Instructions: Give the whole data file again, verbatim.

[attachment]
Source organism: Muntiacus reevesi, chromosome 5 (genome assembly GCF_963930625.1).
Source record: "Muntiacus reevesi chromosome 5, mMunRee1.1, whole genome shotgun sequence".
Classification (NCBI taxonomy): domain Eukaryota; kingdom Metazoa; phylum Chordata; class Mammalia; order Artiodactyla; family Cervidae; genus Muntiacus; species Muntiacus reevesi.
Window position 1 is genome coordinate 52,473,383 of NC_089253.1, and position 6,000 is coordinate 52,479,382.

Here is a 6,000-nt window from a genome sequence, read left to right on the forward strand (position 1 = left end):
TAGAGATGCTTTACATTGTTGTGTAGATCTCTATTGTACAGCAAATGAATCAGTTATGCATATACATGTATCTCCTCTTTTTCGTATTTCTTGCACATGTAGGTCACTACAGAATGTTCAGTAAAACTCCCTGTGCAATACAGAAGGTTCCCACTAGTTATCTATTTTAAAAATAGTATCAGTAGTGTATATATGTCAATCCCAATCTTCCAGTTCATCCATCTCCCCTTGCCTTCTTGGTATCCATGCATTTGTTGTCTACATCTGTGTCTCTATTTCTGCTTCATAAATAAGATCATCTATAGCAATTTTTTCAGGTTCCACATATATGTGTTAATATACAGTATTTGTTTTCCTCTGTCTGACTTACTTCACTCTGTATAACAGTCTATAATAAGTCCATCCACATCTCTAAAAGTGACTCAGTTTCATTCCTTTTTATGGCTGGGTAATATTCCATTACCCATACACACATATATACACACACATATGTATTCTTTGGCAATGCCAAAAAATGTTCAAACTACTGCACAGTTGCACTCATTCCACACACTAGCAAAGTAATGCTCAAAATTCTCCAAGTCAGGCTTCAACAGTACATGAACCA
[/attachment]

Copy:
Source organism: Muntiacus reevesi, chromosome 5 (genome assembly GCF_963930625.1).
Source record: "Muntiacus reevesi chromosome 5, mMunRee1.1, whole genome shotgun sequence".
Classification (NCBI taxonomy): domain Eukaryota; kingdom Metazoa; phylum Chordata; class Mammalia; order Artiodactyla; family Cervidae; genus Muntiacus; species Muntiacus reevesi.
Window position 1 is genome coordinate 52,473,383 of NC_089253.1, and position 6,000 is coordinate 52,479,382.

Here is a 6,000-nt window from a genome sequence, read left to right on the forward strand (position 1 = left end):
TAGAGATGCTTTACATTGTTGTGTAGATCTCTATTGTACAGCAAATGAATCAGTTATGCATATACATGTATCTCCTCTTTTTCGTATTTCTTGCACATGTAGGTCACTACAGAATGTTCAGTAAAACTCCCTGTGCAATACAGAAGGTTCCCACTAGTTATCTATTTTAAAAATAGTATCAGTAGTGTATATATGTCAATCCCAATCTTCCAGTTCATCCATCTCCCCTTGCCTTCTTGGTATCCATGCATTTGTTGTCTACATCTGTGTCTCTATTTCTGCTTCATAAATAAGATCATCTATAGCAATTTTTTCAGGTTCCACATATATGTGTTAATATACAGTATTTGTTTTCCTCTGTCTGACTTACTTCACTCTGTATAACAGTCTATAATAAGTCCATCCACATCTCTAAAAGTGACTCAGTTTCATTCCTTTTTATGGCTGGGTAATATTCCATTACCCATACACACATATATACACACACATATGTATTCTTTGGCAATGCCAAAAAATGTTCAAACTACTGCACAGTTGCACTCATTCCACACACTAGCAAAGTAATGCTCAAAATTCTCCAAGTCAGGCTTCAACAGTACATGAACCA